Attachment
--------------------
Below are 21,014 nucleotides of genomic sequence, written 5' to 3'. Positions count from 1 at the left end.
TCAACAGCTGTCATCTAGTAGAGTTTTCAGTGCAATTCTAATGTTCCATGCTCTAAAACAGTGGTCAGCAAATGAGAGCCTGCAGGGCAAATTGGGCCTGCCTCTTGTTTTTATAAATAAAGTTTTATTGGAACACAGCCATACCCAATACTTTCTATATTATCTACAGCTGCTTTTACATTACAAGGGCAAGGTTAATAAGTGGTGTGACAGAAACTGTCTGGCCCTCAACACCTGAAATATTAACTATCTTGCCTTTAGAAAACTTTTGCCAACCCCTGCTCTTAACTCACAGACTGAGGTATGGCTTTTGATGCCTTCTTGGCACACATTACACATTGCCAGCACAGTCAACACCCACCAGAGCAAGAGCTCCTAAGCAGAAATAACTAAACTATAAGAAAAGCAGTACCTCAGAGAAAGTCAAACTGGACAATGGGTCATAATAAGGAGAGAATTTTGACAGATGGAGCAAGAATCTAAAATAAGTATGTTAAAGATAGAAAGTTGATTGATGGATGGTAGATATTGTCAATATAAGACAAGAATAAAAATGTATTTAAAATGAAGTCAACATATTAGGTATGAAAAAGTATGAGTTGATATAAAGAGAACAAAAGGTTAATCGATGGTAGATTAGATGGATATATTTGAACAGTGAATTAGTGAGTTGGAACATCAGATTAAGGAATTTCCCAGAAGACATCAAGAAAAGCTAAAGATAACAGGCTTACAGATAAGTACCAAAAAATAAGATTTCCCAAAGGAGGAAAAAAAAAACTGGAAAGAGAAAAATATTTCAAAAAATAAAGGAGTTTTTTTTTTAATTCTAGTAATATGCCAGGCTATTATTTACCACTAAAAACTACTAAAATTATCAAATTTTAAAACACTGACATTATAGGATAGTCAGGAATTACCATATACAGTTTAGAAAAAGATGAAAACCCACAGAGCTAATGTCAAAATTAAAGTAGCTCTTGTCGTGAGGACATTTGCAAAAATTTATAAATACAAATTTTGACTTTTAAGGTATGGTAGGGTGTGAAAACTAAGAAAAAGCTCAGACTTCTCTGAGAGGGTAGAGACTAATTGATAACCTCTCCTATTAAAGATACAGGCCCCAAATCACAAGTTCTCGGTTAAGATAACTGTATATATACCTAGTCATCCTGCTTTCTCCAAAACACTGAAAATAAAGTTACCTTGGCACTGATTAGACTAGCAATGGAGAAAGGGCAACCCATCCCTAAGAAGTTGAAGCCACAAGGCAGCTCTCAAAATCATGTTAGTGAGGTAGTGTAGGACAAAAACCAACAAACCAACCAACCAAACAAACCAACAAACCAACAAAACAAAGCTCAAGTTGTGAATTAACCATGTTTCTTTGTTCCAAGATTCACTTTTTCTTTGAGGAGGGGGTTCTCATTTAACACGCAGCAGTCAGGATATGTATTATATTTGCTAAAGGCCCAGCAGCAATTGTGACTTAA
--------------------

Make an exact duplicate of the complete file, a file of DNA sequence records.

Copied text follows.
Below are 21,014 nucleotides of genomic sequence, written 5' to 3'. Positions count from 1 at the left end.
TCAACAGCTGTCATCTAGTAGAGTTTTCAGTGCAATTCTAATGTTCCATGCTCTAAAACAGTGGTCAGCAAATGAGAGCCTGCAGGGCAAATTGGGCCTGCCTCTTGTTTTTATAAATAAAGTTTTATTGGAACACAGCCATACCCAATACTTTCTATATTATCTACAGCTGCTTTTACATTACAAGGGCAAGGTTAATAAGTGGTGTGACAGAAACTGTCTGGCCCTCAACACCTGAAATATTAACTATCTTGCCTTTAGAAAACTTTTGCCAACCCCTGCTCTTAACTCACAGACTGAGGTATGGCTTTTGATGCCTTCTTGGCACACATTACACATTGCCAGCACAGTCAACACCCACCAGAGCAAGAGCTCCTAAGCAGAAATAACTAAACTATAAGAAAAGCAGTACCTCAGAGAAAGTCAAACTGGACAATGGGTCATAATAAGGAGAGAATTTTGACAGATGGAGCAAGAATCTAAAATAAGTATGTTAAAGATAGAAAGTTGATTGATGGATGGTAGATATTGTCAATATAAGACAAGAATAAAAATGTATTTAAAATGAAGTCAACATATTAGGTATGAAAAAGTATGAGTTGATATAAAGAGAACAAAAGGTTAATCGATGGTAGATTAGATGGATATATTTGAACAGTGAATTAGTGAGTTGGAACATCAGATTAAGGAATTTCCCAGAAGACATCAAGAAAAGCTAAAGATAACAGGCTTACAGATAAGTACCAAAAAATAAGATTTCCCAAAGGAGGAAAAAAAAAACTGGAAAGAGAAAAATATTTCAAAAAATAAAGGAGTTTTTTTTTTAATTCTAGTAATATGCCAGGCTATTATTTACCACTAAAAACTACTAAAATTATCAAATTTTAAAACACTGACATTATAGGATAGTCAGGAATTACCATATACAGTTTAGAAAAAGATGAAAACCCACAGAGCTAATGTCAAAATTAAAGTAGCTCTTGTCGTGAGGACATTTGCAAAAATTTATAAATACAAATTTTGACTTTTAAGGTATGGTAGGGTGTGAAAACTAAGAAAAAGCTCAGACTTCTCTGAGAGGGTAGAGACTAATTGATAACCTCTCCTATTAAAGATACAGGCCCCAAATCACAAGTTCTCGGTTAAGATAACTGTATATATACCTAGTCATCCTGCTTTCTCCAAAACACTGAAAATAAAGTTACCTTGGCACTGATTAGACTAGCAATGGAGAAAGGGCAACCCATCCCTAAGAAGTTGAAGCCACAAGGCAGCTCTCAAAATCATGTTAGTGAGGTAGTGTAGGACAAAAACCAACAAACCAACCAACCAAACAAACCAACAAACCAACAAAACAAAGCTCAAGTTGTGAATTAACCATGTTTCTTTGTTCCAAGATTCACTTTTTCTTTGAGGAGGGGGTTCTCATTTAACACGCAGCAGTCAGGATATGTATTATATTTGCTAAAGGCCCAGCAGCAATTGTGACTTAA